SAN DIEGO — The biggest free-agent fish are not coming to Philadelphia this offseason. That became clear Tuesday night when a Tweet from the New York Post’s Joel Sherman surfaced that Yankees shortstop Didi Gregorius was reuniting with new Phillies manager Joe Girardi.

A team source later confirmed that the Phillies had agreed to a one-year deal worth $14 million with Gregorius.

There’s nothing disappointing about adding Gregorius to the mix. The man taxed with replacing a legend (Derek Jeter) on the most storied franchise in baseball history has proven to be a quality player in his own right.

His addition should make the Phillies’ infield defense better while also providing the lineup with another left-handed bat capable of hitting 25-plus home runs. His reputation as a leader is impeccable.

Had the 29-year-old Netherlands native not missed the Yankees’ first 61 games last season after undergoing Tommy John surgery, he would probably still be in New York. But his absence gave the Yankees a chance to take a long look at young superstar Gleyber Torres at shortstop after they had signed D.J. LeMahieu to play second base. Gregorius, due a big payday, became the odd man out.

Shortstop Didi Gregorius (right) turns a double play against the Tampa Bay Rays in 2018.
BRONTE WITTPENN / MCT
Shortstop Didi Gregorius (right) turns a double play against the Tampa Bay Rays in 2018.

The Phillies, meanwhile, were in need of an infielder after declining to offer contracts to third baseman Maikel Franco and second baseman Cesar Hernandez. They should have also been at least a little uncomfortable with Jean Segura at shortstop after he committed a career-high 20 errors at the position a year ago. No National League shortstop made more.

Gregorius’ defense is likely to remind us more of Freddy Galvis than Segura’s first season in Philadelphia.

Segura is likely to move to second base with Scott Kingery playing third, but a team source said that’s not yet etched in stone. Segura last played the majority of his games at second base in 2016 with Arizona and he finished 13th in the National League MVP voting after hitting a career-high .319 with a league-leading 203 hits, including 41 doubles and 20 home runs.

Maybe the infield configuration the Phillies have settled upon will be for the best. The Phillies’ starting eight is also set with first baseman Rhys Hoskins joining Segura, Gregorius and Kingery on the infield. Andrew McCutchen will be in left field, Adam Haseley will be in center and Bryce Harper will handle right. J.T. Realmuto, who was named as the game’s top catcher on the inaugural All-MLB team Tuesday, will be back for his second of what figures to be many more seasons with the Phillies.

It’s a very good starting eight and it should match up well with the other teams in the division, especially if the Washington Nationals cannot re-sign free-agent third baseman Anthony Rendon and the Atlanta Braves lose free-agent third baseman Josh Donaldson.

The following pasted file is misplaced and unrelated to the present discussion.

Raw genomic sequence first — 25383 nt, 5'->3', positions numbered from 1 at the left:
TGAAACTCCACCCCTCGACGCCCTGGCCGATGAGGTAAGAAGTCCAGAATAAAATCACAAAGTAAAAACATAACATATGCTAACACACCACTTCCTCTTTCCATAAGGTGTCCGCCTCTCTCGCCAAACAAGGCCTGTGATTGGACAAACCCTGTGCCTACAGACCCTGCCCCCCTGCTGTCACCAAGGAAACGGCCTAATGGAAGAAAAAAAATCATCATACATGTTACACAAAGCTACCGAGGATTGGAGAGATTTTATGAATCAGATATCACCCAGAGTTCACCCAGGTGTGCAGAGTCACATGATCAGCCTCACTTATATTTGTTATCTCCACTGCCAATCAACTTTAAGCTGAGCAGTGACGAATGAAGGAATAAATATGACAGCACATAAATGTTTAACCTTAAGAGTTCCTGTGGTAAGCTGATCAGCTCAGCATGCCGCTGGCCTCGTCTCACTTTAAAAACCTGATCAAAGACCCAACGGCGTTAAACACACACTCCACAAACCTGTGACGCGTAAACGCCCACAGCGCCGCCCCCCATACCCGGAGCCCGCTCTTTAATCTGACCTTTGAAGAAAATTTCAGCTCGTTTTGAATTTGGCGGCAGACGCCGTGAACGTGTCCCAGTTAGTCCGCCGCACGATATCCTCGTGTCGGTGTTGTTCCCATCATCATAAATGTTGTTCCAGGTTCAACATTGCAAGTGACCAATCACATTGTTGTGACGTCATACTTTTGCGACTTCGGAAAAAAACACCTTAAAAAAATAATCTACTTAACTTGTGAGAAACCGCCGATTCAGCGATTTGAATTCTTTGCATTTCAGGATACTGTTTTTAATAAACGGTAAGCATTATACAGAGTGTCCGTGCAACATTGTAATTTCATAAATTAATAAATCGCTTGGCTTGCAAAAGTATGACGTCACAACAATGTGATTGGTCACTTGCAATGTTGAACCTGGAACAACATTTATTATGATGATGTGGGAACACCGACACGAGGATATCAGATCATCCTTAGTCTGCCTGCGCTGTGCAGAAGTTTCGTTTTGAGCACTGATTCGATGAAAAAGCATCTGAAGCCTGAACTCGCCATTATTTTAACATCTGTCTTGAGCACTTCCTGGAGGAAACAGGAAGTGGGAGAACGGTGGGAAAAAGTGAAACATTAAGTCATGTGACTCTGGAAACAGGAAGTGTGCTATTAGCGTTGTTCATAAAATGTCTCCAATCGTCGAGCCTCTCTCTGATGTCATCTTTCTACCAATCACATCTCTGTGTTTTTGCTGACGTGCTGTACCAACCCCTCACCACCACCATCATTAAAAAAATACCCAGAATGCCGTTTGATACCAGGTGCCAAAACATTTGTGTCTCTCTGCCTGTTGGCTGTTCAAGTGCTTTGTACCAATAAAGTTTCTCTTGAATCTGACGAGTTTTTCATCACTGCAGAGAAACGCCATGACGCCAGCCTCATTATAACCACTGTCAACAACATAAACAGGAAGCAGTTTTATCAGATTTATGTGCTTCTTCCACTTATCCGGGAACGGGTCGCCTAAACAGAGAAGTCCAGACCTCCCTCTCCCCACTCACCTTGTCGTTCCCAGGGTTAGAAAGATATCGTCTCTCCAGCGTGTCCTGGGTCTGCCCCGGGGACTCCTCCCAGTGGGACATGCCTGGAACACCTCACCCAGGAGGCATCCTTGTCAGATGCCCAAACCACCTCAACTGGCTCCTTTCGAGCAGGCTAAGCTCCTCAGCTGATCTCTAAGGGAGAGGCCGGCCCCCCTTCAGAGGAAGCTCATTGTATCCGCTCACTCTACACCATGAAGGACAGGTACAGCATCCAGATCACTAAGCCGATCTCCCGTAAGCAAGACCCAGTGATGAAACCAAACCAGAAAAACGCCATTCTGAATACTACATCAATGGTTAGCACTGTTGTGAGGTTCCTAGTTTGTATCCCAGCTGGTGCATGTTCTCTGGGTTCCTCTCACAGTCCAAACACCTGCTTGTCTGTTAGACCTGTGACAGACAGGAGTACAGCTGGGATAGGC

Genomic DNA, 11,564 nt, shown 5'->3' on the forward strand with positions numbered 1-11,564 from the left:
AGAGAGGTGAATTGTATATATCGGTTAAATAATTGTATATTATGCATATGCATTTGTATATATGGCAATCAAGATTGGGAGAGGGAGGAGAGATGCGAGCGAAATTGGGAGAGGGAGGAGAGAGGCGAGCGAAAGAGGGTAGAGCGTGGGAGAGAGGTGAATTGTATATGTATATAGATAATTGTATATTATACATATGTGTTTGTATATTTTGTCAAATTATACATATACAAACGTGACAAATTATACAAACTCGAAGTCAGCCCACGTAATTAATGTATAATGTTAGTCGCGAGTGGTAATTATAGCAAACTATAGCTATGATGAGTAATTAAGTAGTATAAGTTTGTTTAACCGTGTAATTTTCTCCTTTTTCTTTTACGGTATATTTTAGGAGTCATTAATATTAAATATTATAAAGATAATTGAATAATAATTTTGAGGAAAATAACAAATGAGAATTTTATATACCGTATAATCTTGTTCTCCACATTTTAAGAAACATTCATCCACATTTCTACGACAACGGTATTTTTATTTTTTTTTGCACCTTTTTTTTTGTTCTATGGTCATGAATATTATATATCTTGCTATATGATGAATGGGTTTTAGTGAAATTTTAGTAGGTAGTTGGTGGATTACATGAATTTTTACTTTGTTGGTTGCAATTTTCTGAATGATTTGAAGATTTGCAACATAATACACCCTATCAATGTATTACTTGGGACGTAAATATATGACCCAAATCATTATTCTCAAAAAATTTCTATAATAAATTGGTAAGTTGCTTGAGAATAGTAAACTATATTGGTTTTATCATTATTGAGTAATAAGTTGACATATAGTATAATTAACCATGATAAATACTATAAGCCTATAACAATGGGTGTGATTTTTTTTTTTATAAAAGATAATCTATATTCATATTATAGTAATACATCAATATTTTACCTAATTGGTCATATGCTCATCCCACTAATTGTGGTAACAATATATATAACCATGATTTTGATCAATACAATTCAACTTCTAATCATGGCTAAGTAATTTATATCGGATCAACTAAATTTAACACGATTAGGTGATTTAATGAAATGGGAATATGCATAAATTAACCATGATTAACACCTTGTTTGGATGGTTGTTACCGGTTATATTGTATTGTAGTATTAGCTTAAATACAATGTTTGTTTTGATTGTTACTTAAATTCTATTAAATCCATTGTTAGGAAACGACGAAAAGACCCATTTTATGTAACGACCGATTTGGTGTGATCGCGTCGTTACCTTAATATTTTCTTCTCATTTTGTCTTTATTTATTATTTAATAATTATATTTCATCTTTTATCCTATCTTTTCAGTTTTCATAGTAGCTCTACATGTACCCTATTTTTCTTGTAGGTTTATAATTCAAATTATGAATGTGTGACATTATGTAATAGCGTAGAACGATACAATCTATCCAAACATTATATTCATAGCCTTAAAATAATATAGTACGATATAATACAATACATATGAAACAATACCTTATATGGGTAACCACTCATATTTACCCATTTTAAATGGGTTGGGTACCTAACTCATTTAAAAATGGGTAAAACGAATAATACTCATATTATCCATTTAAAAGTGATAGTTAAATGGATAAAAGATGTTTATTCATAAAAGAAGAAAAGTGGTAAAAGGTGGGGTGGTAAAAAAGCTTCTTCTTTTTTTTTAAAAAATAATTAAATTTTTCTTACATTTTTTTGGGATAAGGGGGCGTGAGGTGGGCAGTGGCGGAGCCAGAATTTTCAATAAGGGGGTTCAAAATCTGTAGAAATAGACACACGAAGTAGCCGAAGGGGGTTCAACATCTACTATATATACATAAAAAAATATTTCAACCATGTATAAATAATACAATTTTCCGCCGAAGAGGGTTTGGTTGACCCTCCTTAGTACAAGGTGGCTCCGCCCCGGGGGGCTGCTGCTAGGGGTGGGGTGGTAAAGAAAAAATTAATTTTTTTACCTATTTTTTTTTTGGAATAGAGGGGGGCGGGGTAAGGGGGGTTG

What’s disappointing is that the Phillies could have done better. They could have signed Rendon. They could have signed Donaldson. They would have had to pay more. They would have had to exceed the $208 million barrier that comes with a 20% tax.

They were unwilling to do it.

Just a few hours before word leaked of Gregorius’ signing, agent Scott Boras was asked about the possibility of Rendon coming to Philadelphia.

“I think [with]) Philadelphia … there’s no stop sign,” Boras said. “Their attitude of the ownership is aggressive, so I’m sure that John [Middleton] is sitting back and looking and saying, ‘What can I do to be the best?’ ”

Middleton, one year after giving Harper the biggest free-agent contract in history, may not have put up a stop sign, but he at least told the front office to yield after the team signed pitcher Zack Wheeler for five years and $118 million.

On paper, at least, the Phillies are still far away from being the best team in their own division, let alone the league. The signing of Rendon or even Donaldson would have brought them closer to that high bar.

Girardi, whose presence undoubtedly helped attract Gregorius to Philadelphia, indicated Monday that Wheeler would be the Phillies’ biggest free-agent signing this offseason and that’s going to be the case.

Houston’s Gerrit Cole is reportedly heading to the Yankees and it’s obvious now that Rendon is going to play somewhere other than Philadelphia.

Anthony Rendon hits a two-run home run against the Houston Astros in 2018.
Eric Gay / AP
Anthony Rendon hits a two-run home run against the Houston Astros in 2018.

It is also clear that third base is going to be available for top prospect Alec Bohm to take over if and when he proves he is ready to step into the big leagues. There are disagreements among baseball people about whether he can play that position, but the Phillies are convinced at the moment that he can and with Gregorius only signing for one year, it should open the door for Bohm to be a regular in the big leagues no later than 2021.

This is also clear: The Phillies still have needs, especially in the starting rotation and the bullpen. If Klentak’s calculations Monday were correct, the team is now roughly $6 million or less under the $208 million, tax-free payroll limit. All indications are that they will now be looking for bargains.

It’s not disappointing that the Phillies got Didi Gregorius to agree to a deal Tuesday, but it is disheartening to learn that the biggest free-agent fish are going to be reeled in elsewhere.